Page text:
We settle for too little from our leadership and Chris thinks it is long over due for us to demand more. We should expect President Biden to acknowledge the mistakes amid the withdrawal from Afghanistan and tell us exactly how he is going to fix it. The lives of Americans and our allies are at stake and we should see swift, decisive action should the Taliban interfere with or stall our efforts to evacuate. The U.S. must honor the promises made to the people who have helped us in Afghanistan for the last 20 years.Failing of the collective: Opposition continues to be the position as the pandemic rages on. Beat COVID? We're still too busy arguing about masks.Cuom'ote of the day: "Criticizing America is part of our signature freedom."
In today's episode, Chris focuses on how we are processing the 'right now' in Afghanistan: the chaos of today, and the mistakes being made, of which there are plenty. Whether Biden or Trump, both administrations got us to where we are. And while many Americans agree that we should be leaving the 'Forgotten War' after 20 years in-country, the 'how' we leave is among the most important, and seemingly, the most miscalculated. But the longer view of what we wanted to accomplish and what our Armed Forces sacrificed and carried out needs focus as well. Front and Center: Beyond our own diplomats and civilians, some 18,000+ Afghan citizens and their families are scrambling to get out of Afghanistan. The interpreters, the drivers, the cultural advisers, are among those that aligned with the U.S. and our interests, and are now in direct threat from the Taliban. How do we get them out? Is it not our moral obligation to protect them after they helped us? Why wasn't this happening first? Chris looks at the long game and argues it happened for two reasons: poor planning and not understanding this as a priority.At Issue: How do you now keep us safe?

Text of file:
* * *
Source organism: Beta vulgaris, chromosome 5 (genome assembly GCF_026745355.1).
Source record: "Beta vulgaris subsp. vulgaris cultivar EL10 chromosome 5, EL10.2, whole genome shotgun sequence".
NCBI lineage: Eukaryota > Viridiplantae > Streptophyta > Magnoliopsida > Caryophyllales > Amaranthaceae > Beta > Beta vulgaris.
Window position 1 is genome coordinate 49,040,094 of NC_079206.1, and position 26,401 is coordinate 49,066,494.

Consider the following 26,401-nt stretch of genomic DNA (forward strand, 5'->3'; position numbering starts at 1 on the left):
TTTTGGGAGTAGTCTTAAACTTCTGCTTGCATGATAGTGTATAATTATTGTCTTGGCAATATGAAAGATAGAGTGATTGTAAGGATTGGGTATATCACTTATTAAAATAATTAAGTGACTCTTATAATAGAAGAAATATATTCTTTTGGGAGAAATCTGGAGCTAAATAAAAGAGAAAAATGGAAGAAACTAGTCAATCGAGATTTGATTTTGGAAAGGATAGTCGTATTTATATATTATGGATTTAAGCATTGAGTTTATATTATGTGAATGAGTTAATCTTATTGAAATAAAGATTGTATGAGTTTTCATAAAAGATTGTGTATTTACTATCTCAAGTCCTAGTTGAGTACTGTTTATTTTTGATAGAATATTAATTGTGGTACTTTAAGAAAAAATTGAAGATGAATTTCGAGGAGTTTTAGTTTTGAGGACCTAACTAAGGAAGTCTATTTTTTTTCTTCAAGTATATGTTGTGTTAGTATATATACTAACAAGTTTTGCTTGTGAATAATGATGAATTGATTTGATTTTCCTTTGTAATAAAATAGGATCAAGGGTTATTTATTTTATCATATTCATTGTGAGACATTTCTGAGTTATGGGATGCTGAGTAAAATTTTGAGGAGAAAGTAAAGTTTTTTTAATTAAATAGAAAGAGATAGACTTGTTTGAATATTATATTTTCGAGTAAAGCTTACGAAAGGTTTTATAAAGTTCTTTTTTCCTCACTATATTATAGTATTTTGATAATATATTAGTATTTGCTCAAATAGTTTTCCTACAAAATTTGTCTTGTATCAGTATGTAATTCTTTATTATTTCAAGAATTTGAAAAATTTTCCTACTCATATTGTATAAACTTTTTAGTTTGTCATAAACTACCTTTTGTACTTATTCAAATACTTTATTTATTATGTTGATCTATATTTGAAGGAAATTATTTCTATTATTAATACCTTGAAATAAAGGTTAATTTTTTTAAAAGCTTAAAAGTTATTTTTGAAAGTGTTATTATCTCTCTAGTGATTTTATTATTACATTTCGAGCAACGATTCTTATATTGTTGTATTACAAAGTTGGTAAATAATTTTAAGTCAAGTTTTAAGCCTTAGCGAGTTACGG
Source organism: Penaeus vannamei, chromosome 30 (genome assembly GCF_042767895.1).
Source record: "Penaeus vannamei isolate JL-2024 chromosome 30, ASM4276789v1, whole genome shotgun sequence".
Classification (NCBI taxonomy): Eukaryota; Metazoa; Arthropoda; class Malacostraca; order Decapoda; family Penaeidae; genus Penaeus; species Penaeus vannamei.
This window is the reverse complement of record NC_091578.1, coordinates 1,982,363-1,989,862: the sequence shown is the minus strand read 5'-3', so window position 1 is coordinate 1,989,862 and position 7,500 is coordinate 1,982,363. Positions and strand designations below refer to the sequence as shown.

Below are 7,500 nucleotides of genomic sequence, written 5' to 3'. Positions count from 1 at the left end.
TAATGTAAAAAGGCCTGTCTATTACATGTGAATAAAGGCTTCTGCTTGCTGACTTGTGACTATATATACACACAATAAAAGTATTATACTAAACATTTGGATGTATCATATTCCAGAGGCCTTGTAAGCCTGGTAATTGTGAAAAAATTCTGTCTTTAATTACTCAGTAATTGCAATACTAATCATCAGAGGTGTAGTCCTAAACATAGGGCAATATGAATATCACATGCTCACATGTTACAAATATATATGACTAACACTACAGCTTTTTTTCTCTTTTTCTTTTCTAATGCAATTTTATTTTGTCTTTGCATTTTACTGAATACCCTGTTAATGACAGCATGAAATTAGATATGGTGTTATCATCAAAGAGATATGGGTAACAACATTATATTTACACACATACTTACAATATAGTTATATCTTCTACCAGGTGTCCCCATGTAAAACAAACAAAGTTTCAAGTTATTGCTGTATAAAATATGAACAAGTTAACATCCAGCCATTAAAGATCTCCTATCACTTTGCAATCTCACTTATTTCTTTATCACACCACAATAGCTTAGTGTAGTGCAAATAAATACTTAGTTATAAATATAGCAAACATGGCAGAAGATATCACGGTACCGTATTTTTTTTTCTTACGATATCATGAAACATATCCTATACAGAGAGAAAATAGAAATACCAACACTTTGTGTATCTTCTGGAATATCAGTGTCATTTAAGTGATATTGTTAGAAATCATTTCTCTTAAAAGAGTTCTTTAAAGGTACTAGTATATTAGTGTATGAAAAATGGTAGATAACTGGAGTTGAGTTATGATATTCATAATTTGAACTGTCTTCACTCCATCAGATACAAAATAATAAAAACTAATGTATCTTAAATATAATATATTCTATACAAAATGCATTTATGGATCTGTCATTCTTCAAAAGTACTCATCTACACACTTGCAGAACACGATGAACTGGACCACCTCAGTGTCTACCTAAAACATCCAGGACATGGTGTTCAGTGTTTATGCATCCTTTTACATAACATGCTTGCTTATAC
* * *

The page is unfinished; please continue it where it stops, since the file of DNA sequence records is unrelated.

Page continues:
In today's episode, Chris shakes his head over Florida Governor Ron DeSantis' exec order disallowing local school districts to mandate masks in schools in high risk areas, coupled with a threat to take away funding if they defy him. Why?If there were one motivation to bring us together to protect against the virus, it would be for our kids, right? Despite the Delta variant being an increasing threat to young and old, there is still messaging from some state leaders that kneecaps those on the local level aiming to keep kids healthy and in school. Chris takes some time to make sense of it all.Also: Will those resisting the vaccine come around when it's FDA approved? Maybe, but millions will still remain eligible and likely continue to say no to the shot. Cuom'ote of the Day: "Common concern should cause collective will."